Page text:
As mentioned in yesterday's blog, January moisture was nearly an inch below normal here in Tulsa and even more than that in other parts of NE OK. That continues a trend that has been far too prevalent in recent years; in fact, going all the way back to Oct of 2010, which is considered to be the beginning of this current drought cycle.
If you are wondering just how far behind we have fallen, notice the first map courtesy of the OK Mesonet, it shows the departure from normal since then and some parts of the state, including here in NE OK, have experienced a deficit of about 50” during that time frame.
Now, that does not mean we have to have 50” of moisture to end the drought, it just illustrates the magnitude of the moisture deficit since Oct of 2010.
Quite frankly, the rains of this past weekend have us in pretty good shape with regard to soil moisture at the present time. Notice the soil moisture map, courtesy of the OK Mesonet, at the 4” level for example.
Speaking of the soil, notice the third map which shows the soil temperatures at the 2” level under sod. Pretty chilly ground temperatures, but at least we have some moisture in the ground.
So, at least for now our soil moisture is in pretty good shape, but the impacts of the drought involve more than just that. Many of our ponds, lakes, and streams are also impacted and are quite low; for example the record low levels at Skiatook.
As also mentioned yesterday, our prospects for anything more than normal moisture during the month of February are not very promising as there is not a strong signal one way or the other as to whether it will be dry, wet, or near normal. The month is certainly getting off to a dry start as over the course of our short term forecast our prospects for any significant moisture are in the slim to none category.
Notice the QPF map covering the next 7 days which has us pretty much high and dry.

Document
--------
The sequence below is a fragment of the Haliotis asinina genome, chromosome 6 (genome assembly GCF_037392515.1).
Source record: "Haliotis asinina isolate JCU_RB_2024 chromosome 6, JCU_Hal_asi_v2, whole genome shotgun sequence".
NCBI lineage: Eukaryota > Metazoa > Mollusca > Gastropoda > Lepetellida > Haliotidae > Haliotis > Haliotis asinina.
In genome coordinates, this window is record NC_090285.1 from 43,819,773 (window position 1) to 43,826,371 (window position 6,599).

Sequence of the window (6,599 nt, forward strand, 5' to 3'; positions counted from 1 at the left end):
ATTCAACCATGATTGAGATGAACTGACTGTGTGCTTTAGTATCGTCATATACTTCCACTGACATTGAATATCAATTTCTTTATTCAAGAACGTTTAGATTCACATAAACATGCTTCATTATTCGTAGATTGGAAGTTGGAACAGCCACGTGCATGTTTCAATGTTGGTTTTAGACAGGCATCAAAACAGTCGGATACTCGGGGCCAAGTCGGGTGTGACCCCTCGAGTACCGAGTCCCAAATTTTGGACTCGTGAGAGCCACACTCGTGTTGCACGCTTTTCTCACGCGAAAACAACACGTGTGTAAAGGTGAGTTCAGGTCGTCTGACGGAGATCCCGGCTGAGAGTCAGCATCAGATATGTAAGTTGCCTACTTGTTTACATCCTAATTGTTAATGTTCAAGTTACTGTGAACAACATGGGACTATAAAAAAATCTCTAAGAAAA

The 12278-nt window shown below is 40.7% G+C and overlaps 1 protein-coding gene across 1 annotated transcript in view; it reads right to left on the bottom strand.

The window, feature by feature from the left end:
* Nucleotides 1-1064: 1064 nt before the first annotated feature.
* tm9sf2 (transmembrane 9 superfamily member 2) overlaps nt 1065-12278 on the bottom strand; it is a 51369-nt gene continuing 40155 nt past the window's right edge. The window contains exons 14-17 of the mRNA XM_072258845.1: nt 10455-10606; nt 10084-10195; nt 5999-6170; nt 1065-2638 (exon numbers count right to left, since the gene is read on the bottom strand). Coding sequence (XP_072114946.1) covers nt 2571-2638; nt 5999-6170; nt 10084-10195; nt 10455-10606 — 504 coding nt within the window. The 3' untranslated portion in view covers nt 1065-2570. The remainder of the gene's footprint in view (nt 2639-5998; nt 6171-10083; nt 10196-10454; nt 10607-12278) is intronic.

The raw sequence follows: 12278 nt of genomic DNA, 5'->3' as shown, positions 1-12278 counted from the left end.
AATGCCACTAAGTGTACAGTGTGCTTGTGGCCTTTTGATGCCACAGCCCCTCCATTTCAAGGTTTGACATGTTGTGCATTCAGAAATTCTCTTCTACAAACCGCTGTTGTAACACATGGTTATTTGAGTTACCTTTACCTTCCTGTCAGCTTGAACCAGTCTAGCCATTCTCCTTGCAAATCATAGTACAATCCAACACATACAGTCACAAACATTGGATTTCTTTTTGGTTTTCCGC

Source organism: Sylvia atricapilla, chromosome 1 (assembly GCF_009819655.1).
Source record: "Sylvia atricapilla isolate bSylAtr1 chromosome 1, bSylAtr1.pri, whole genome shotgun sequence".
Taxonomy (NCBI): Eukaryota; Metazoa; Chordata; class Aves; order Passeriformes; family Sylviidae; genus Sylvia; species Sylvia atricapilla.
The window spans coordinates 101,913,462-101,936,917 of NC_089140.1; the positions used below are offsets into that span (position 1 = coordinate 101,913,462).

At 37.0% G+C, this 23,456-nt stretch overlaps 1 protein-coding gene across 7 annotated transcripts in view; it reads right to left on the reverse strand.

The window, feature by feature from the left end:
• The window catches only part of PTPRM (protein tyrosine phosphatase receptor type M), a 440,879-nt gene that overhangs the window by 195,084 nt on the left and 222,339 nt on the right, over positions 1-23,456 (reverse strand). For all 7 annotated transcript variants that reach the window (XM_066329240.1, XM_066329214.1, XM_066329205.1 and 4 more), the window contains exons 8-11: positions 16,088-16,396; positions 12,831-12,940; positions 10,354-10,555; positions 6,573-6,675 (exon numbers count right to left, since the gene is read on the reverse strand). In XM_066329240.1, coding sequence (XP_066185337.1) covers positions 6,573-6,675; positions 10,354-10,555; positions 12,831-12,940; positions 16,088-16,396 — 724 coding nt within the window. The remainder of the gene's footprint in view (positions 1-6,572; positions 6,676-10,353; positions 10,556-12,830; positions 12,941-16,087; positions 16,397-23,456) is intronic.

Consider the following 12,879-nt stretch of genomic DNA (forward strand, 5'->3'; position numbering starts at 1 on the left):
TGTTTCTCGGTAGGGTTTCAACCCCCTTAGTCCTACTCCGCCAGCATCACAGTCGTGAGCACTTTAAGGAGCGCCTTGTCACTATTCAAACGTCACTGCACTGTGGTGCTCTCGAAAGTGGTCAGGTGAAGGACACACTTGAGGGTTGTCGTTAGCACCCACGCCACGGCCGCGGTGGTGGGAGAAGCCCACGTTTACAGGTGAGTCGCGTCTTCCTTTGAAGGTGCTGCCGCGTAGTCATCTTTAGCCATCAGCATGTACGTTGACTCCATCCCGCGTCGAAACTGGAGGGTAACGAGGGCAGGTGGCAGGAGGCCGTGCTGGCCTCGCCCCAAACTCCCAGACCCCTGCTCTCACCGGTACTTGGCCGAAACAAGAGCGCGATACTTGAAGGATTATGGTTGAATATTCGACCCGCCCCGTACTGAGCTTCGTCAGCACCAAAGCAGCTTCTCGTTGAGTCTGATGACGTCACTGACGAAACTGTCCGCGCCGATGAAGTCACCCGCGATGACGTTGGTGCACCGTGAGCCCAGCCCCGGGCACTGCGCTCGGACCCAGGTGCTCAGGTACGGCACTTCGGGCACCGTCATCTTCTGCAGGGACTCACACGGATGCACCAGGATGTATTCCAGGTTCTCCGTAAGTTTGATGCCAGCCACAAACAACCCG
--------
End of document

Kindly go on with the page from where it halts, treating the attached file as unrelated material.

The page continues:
What little moisture we may receive during that time frame will be late Wednesday and that night behind our next cold front. That front will be arriving in Tulsa probably before the noon hour, which means temperatures will be falling all afternoon, along with strong and gusty northerly winds.
After being in the 50s today, Wednesday will start off relatively mild with morning lows in the 30s but only reaching the 40s before the cold air surges back over us. Temperatures will likely be at or below freezing N of I-40 by late afternoon, and with northerly winds gusting to 30 mph or more wind chill values will likely be in the low teens.
Along with the much colder air will be some brief, light precipitation late Wednesday - particularly for the more NE counties - but little or no accumulation is expected even there. It will likely start as some drizzle or sprinkles quickly transitioning over to snow/sleet, but this will not be a high impact event and no travel issues are currently anticipated.
This will be a brief, but extreme, shot of cold air with Thursday morning starting off in the teens and struggling to get above freezing that afternoon.
However, as you can see on our forecast page, that will be the bottom of the roller coaster ride for this forecast cycle as Friday will see a rapid rebound which will continue into the weekend.
So, although our prospects for any significant moisture are not very promising anytime soon, at least we have a nice weekend to look forward to.
As always, stay tuned and check back for updates.